Introductory presentation of slides of drawings by artists from Renaissance and Post Renaissance and Contemporary times, showing examples of figure drawing where artists have attempted to portray form and monumentality in different ways using line, tone, chiaroscuro, and through the use of materials.
A full day pose will be available for drawing. Students are encouraged to develop a fully finished drawing using pencil, charcoal or pastel.
4. Reclining Pose: Foreshortening
A series of quick poses ranging from two, five, ten and fifteen-minute poses followed by a three-hour pose. Students are encouraged to concentrate upon the problems of foreshortening, making drawings with pencil, pen and ink and charcoal.
5. Standing Pose: Drawing Materials
Introductory presentation of drawings from the University Collection by artists from Renaissance and Post Renaissance and Contemporary times - showing examples of figure drawing illustrating the range of materials and approaches used by artists.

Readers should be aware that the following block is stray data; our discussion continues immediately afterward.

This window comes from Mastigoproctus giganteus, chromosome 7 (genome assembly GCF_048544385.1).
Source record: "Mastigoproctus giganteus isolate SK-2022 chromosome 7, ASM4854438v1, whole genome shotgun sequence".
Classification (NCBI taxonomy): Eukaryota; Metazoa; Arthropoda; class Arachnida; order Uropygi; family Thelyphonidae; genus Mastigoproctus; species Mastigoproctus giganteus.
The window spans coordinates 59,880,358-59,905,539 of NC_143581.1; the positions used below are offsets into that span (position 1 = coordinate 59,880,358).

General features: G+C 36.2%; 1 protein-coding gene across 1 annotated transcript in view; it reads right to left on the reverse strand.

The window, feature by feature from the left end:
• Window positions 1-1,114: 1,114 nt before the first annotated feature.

A full day pose will be available for drawing.
6. Seated Pose: Mid term Review
Students are asked to bring with them all of their drawings completed to date including sketches, quick studies and finished drawings. Students will receive one to one tutorials/crits of their work. At the end of the session students are asked to select their `favourite? drawing and display this for informal group discussion.
A full day pose will be available for drawing.
7. Portrait: Full Frontal, Profile and Three-quarter View 1
Introductory presentation of slides of drawings by artists from Renaissance and Post Renaissance and Contemporary times, showing examples of figure drawing illustrating approaches to portraiture including examples of full frontal, three-quarter and profile drawings.
A full day pose will be set up and students are encouraged to make a series of drawings that explore the portrait from differing angles.
8. Portrait: Full Frontal, Profile and Three-quarter View 2
Continuations of the previous week?s exploration of portraiture using a new full day pose.
9. Various Poses: The Moving Figure
A number of fast moving slow moving and incremental staged poses will be used throughout the day.
10. Reclining or Seated Pose: The Full Monty 1
Introductory presentation of slides of drawings by artists from Renaissance and Post Renaissance and Contemporary times, showing examples of figure drawing showing examples of figures drawn within an enclosed space or environment.
A two-day pose will be set up with accompanying props to create a staged environment. Students will be expected to make a fully drawn study of the figure within this environment ? making reference to the figure, props, lighting, textures etc.